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I hate running. I don’t get people who love runners’ high (but more power to them). I tried running for a bus once, and I missed it. That’s the kind of attitude I have toward running. It’s been this way pretty much my whole life. I played soccer in middle school, and I dreaded the laps that seemed endless. And it seemed like everyone got done first. Everyone else got done first in gym class trips around the track too. In short, I was slow. And I hated running.  It was a struggle for me, and I didn’t want to try. I wasn’t used to being less than great as an 11 year old.

Turns out, I might not be alone. A few years ago, Carol Dweck did a study of 5th graders and difficult tasks. “She found that bright girls, when given something to learn that was particularly foreign or complex, were quick to give up–and the higher the girls’ IQ, the more likely they were to throw in the towel.” Why on earth would girls who are so smart give up so easily?

The answer, Dweck theorized, was in how girls view their intelligence. Intelligence wasn’t a continuing challenge, rather, it was a static trait. Capable of self-control earlier than boys, relieved adults often praise girls in terms of “being” verbs – you are smart, are a great student, are clever. All true, but static. There is no effort behind it – it simply is an aspect of themselves. Boys, however, are often treated with more explanantion – “if you settle down, you can learn this,” “if you think about it, you’ll understand.” In short, we are constantly explaining to boys that putting effort into learning will yield different – more desirable – results. We teach them that they are in the process of becoming.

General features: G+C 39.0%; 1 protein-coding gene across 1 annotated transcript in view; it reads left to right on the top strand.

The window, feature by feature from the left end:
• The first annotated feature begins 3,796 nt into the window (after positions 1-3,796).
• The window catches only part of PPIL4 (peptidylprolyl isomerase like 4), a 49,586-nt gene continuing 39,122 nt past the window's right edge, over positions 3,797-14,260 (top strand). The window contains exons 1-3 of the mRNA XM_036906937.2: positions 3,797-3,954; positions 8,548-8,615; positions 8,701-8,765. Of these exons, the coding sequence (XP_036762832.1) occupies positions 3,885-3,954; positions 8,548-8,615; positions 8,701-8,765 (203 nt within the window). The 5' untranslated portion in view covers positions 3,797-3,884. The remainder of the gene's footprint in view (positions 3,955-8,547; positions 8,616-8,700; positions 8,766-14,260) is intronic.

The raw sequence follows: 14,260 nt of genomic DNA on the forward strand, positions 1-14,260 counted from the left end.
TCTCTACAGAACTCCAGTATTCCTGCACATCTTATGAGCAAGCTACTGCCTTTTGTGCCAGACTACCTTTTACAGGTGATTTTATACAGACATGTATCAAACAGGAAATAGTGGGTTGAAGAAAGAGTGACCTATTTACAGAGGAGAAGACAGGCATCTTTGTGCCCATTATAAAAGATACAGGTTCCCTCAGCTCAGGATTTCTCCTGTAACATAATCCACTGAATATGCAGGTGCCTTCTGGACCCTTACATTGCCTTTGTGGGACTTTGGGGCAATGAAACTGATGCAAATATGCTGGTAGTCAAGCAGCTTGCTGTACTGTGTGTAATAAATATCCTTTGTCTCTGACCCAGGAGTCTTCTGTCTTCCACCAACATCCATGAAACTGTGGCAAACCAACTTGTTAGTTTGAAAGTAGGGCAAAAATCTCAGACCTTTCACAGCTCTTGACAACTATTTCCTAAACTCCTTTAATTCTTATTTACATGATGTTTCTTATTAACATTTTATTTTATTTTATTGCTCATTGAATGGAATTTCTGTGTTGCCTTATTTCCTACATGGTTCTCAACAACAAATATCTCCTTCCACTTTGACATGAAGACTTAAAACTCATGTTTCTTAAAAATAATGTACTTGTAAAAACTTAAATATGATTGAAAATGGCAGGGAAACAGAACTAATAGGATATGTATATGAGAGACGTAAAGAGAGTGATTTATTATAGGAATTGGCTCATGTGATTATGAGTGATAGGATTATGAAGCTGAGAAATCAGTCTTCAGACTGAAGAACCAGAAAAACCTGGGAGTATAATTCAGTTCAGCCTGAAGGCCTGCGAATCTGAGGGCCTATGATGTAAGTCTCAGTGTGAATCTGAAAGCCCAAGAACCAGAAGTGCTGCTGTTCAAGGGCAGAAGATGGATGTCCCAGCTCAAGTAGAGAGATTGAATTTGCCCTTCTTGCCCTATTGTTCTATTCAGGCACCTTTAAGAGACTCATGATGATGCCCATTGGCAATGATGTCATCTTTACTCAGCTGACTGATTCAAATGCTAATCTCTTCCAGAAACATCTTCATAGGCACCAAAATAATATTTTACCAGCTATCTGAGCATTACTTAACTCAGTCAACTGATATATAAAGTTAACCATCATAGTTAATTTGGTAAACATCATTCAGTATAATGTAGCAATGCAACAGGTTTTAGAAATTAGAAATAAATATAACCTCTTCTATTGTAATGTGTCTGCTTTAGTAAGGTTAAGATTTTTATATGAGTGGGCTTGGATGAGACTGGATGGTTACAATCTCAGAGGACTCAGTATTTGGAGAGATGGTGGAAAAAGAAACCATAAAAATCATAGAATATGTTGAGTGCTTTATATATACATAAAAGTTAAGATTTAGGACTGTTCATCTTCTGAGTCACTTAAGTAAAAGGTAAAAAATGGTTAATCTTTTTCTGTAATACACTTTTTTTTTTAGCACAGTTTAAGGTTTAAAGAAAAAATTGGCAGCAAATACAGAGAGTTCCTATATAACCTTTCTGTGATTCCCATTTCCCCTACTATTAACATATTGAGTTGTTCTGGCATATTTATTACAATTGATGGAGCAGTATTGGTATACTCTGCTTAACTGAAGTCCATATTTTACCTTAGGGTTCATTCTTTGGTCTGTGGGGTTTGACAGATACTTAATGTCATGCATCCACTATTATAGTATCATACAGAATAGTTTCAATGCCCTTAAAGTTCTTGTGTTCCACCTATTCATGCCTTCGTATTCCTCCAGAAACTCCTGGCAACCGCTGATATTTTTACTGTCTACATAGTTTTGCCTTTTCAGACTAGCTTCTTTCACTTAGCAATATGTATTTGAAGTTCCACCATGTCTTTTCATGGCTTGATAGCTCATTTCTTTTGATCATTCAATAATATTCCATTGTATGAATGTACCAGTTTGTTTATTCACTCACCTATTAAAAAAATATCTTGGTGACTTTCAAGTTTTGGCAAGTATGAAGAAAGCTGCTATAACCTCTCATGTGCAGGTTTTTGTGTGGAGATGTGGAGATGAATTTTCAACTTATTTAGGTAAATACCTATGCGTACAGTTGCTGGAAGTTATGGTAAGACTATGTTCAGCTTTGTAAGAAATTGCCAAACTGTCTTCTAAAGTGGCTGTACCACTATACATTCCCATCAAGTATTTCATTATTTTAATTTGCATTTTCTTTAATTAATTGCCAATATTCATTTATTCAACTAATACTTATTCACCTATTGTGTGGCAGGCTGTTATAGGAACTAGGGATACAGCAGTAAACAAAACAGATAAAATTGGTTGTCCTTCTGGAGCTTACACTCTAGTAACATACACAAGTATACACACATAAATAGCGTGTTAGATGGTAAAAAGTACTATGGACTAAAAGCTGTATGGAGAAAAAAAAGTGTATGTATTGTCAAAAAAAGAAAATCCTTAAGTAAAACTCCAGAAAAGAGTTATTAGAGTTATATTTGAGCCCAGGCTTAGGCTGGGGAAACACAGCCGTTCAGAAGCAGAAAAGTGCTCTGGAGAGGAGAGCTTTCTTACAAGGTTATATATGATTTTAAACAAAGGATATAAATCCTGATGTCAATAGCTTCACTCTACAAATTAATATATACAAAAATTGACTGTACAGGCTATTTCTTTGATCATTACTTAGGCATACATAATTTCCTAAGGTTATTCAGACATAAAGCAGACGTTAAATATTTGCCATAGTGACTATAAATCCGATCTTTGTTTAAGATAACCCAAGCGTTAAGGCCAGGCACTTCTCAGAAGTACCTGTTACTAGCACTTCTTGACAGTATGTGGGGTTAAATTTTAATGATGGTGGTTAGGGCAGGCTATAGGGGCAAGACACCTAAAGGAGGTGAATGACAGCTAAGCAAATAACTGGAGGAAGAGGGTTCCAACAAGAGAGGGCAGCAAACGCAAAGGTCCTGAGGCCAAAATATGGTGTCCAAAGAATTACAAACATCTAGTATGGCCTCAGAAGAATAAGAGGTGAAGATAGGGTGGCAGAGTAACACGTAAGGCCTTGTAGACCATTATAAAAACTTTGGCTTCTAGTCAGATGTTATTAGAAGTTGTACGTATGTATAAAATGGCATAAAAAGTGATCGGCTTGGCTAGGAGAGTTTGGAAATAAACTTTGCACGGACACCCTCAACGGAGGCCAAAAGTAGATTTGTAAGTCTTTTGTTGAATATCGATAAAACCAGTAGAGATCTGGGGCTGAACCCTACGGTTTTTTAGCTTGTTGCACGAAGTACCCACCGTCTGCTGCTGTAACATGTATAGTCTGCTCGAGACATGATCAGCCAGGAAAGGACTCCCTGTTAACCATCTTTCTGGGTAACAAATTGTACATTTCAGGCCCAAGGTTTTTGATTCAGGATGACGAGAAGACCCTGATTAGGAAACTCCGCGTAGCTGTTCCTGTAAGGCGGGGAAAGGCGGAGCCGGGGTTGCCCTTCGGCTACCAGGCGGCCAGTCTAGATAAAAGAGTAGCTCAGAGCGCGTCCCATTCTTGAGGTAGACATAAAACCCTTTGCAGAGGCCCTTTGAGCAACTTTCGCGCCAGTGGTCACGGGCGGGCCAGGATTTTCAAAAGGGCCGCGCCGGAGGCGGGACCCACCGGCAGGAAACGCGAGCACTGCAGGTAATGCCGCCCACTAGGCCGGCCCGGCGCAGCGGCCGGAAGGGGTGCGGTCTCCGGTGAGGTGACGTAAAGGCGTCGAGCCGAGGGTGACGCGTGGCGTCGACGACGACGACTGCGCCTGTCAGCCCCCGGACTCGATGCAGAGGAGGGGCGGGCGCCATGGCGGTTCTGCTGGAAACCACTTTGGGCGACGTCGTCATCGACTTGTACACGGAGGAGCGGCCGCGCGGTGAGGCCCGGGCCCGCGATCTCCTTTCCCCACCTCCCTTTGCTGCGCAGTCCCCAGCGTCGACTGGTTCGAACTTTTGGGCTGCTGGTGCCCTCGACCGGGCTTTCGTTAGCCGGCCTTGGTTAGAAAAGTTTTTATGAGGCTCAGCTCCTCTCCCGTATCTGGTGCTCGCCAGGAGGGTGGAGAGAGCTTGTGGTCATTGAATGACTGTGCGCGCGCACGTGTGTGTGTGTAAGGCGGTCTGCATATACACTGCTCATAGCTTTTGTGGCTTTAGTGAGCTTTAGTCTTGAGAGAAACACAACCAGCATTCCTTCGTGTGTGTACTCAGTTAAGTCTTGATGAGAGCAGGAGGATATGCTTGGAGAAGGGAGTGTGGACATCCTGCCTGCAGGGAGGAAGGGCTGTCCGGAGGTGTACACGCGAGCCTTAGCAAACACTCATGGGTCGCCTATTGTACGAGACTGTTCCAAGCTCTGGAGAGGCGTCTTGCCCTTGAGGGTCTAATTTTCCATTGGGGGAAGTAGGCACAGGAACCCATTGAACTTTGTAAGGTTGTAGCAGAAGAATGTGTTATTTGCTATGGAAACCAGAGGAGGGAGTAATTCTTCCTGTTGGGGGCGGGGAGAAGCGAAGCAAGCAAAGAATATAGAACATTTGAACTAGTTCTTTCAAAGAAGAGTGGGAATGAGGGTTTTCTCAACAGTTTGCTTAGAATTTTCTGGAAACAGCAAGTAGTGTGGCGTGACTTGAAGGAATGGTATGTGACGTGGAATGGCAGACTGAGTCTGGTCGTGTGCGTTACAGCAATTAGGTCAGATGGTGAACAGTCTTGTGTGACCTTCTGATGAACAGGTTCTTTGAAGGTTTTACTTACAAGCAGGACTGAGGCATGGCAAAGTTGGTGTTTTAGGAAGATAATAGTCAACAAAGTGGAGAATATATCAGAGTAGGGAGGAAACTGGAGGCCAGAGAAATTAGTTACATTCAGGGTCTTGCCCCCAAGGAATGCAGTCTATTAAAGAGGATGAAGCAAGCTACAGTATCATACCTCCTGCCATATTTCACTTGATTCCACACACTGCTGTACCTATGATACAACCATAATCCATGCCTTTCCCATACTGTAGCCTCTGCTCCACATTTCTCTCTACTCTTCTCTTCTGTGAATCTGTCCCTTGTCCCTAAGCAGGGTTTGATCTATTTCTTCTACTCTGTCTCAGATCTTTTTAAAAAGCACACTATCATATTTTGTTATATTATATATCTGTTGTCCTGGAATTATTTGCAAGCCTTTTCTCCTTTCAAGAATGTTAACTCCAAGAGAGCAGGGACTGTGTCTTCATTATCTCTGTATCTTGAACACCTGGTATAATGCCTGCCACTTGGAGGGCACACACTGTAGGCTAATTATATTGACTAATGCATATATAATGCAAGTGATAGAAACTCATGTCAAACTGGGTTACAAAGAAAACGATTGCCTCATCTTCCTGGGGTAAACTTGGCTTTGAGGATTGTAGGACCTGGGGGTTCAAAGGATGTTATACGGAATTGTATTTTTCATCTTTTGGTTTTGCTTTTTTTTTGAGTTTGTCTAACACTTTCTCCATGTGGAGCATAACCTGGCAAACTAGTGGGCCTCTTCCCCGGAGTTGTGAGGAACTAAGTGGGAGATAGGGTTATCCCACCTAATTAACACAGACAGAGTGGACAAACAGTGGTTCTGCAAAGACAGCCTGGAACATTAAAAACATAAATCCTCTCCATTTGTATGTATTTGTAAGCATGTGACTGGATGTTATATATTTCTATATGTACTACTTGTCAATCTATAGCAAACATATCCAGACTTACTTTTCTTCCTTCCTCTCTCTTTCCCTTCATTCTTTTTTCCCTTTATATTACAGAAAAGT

Fast forward 15 years, and these 5th graders are starting their careers. Far fewer women are entering STEM fields than men. Men rise faster in leadership positions than woman. Why?

Perhaps because these women, bright girls of the 5th grade, are still stuck on wanting to “be smart.” The struggle of something just out of their reach makes them question themselves, rather than the problem. Women too often bow out, believing that the struggle to learn makes them “not good enough” rather than simply in a learning process. It can lead to frustration, burnout, and underperformance.

Now, this isn’t the only reason that women don’t pursue technically demanding career paths or leadership positions, but it’s something to consider. In a field like librarianship, where more women work than men, this “being smart” syndrome could affect an entire industry, holding people back from potential innovations and learning opportunities.